Standing on the other side of life with Jorma Kaukonen
By: Sam Robertson
Issue date: 2/27/09
Jorma Kaukonen is best known as the high-flying guitarist of
Jefferson Airplane who pioneered psychedelic rock in San Francisco in
the late 1960's. Although they were only together for a half dozen
years, Jefferson Airplane became one of the most popular bands of the
1960's. Their songs such as "White Rabbit" and "Somebody To Love"
helped form the soundtrack for the Summer of Love and the
counterculture. Along with Jerry Garcia of the Grateful Dead and John
Cipollina of Quicksilver Messenger Service, Kaukonen helped create
the sound that is now known as acid rock with his loud, screeching,
psychedelic guitar playing. However, even during Kaukonen's wildest
years with Airplane, he never forgot his blues and folk roots. On his
new album, "River Of Time," he revisits those roots and shows that he
possesses a side that those who have only heard him in Jefferson
Airplane may not be aware of.
Before joining Jefferson Airplane, Kaukonen was a regular in the San
Francisco beatnik coffee shop scene, playing traditional blues and
folk songs on his acoustic guitar. On "River Of Time," Kaukonen
doesn't pick up an electric guitar-the album showcases his acoustic
fingerpicking and his gritty, bluesy voice. It seems like whenever an
"Americana" roots rock album comes out, it's destined to be compared
to "Music From Big Pink" by The Band, since it remains the standard
for all albums in the genre today. "River Of Time" was recorded in
Levon Helm's (drums and vocals in The Band) home studio, in
Woodstock, NY. The album was recorded just down the street from
"Music From Big Pink," and Levon lends his talent to the album,
playing drums on a few of the songs. Helm's drumming is sparse, but
perfect. On the traditional country tune, "Trouble In Mind," the band
is just finishing up the song when Helm's freewheeling drumming
launches them into a raucous acoustic jam instead. Like this song,
the whole album has an organic, informal feel to it. The album sounds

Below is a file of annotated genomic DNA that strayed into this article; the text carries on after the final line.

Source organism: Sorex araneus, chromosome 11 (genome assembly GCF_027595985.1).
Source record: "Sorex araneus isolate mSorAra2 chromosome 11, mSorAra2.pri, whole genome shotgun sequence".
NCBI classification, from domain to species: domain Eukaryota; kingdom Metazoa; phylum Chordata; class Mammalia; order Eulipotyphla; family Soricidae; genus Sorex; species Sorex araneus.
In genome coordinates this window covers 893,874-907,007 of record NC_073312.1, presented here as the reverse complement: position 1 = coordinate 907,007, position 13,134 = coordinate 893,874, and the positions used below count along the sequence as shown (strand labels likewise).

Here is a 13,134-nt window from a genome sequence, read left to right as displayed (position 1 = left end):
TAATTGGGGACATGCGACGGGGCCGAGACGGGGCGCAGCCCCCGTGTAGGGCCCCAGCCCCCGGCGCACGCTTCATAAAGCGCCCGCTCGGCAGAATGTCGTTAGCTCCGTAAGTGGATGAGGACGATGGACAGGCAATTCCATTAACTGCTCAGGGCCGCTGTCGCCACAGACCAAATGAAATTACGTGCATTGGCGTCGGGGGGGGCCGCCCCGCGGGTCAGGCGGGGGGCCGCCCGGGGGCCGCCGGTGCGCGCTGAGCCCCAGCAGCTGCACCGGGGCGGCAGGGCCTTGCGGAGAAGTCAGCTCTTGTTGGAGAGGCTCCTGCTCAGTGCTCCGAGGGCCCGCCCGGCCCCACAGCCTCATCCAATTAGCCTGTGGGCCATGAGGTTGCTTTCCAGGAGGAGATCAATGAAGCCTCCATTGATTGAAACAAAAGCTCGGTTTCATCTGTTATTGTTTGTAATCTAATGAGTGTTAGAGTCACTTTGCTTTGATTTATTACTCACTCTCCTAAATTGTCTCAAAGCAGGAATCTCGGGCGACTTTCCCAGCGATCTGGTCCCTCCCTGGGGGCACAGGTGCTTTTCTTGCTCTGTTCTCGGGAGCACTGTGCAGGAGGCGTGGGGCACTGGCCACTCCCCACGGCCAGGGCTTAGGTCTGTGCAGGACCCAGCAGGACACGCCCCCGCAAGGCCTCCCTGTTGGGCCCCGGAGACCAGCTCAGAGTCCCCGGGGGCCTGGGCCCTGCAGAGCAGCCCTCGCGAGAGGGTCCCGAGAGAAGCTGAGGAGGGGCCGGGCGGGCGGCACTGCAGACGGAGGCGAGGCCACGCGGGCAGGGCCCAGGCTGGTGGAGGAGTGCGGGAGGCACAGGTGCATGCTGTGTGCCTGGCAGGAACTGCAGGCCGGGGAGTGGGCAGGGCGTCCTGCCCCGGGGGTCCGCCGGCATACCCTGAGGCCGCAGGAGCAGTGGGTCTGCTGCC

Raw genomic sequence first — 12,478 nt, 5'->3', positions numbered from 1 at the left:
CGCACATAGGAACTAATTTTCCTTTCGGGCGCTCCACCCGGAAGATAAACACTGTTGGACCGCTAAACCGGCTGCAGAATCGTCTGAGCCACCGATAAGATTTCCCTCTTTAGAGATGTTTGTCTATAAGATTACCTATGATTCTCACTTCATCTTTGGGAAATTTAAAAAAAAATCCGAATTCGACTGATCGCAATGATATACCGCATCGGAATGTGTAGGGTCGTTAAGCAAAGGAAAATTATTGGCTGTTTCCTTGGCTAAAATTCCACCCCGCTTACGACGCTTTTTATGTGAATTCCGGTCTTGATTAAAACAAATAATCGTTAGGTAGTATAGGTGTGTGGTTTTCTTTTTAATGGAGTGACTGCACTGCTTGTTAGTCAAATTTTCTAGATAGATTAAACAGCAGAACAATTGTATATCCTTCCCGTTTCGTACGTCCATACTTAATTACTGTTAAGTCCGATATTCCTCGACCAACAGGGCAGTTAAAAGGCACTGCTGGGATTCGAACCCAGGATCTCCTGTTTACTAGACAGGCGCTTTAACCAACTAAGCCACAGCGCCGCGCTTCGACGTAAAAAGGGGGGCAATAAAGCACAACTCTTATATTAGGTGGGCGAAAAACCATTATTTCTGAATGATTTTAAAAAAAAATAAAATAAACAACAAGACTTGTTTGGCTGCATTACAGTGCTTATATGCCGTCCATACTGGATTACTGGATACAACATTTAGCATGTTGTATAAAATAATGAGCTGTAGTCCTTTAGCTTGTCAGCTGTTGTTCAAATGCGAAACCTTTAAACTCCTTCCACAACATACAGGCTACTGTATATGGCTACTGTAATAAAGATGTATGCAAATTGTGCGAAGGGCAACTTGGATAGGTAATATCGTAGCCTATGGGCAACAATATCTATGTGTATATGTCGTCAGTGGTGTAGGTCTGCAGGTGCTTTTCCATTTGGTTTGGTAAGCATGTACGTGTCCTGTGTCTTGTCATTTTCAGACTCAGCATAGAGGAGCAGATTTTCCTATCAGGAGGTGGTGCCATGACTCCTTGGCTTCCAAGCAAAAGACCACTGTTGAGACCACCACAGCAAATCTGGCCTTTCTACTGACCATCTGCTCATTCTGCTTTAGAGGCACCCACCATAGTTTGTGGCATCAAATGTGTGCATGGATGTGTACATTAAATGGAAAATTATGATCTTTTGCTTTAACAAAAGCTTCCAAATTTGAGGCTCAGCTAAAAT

like a group of friends relaxing on a back porch or around a campfire
in the woods, just playing feel-good country rock tunes. What's
different is that this group of friends is unusually talented.
Besides Helm, Kaukonen also enlists the help of
mandolin-extraordinaire Barry Mitterhoff and Larry Campbell, the most
talented man in Americana roots music today. Just within the last
decade, Campbell has toured with Bob Dylan, Levon Helm, and Phil Lesh
& Friends, playing lead guitar in addition to mandolin, pedal steel
guitar, dobro, cittern and more. Besides playing a dozen instruments
on the album, Campbell produces the album and does a great job giving
it a rustic, wistful, warm sound. Campbell's wife, Theresa Williams,
who is an accomplished singer and also tours with Levon Helm and Phil
Lesh and Friends, also appears on the album, singing duets with
Kaukonen on "Nashville Blues" and "Preachin' On The Old Campground."
The album opens with "Been So Long," a song written by Kaukonen that
he recorded with Hot Tuna in 1971. However, it reappears on "River Of
Time" in a different format, with emphasis on Kaukonen's eerie
fingerpicking and vocals and Campbell's terrific mandolin playing.
"Cracks In The Finish," an autobiographical song written by Kaukonen,
is another highlight. It features some beautiful instrumental work by
Kaukonen on acoustic guitar and Larry Campbell on fiddle along with
Levon's funky drumming. Kaukonen credits Reverend Gary Davis as his
biggest guitar influence and pays tribute to him by covering "There's
A Bright Side Somewhere." Kaukonen also covers the Grateful Dead's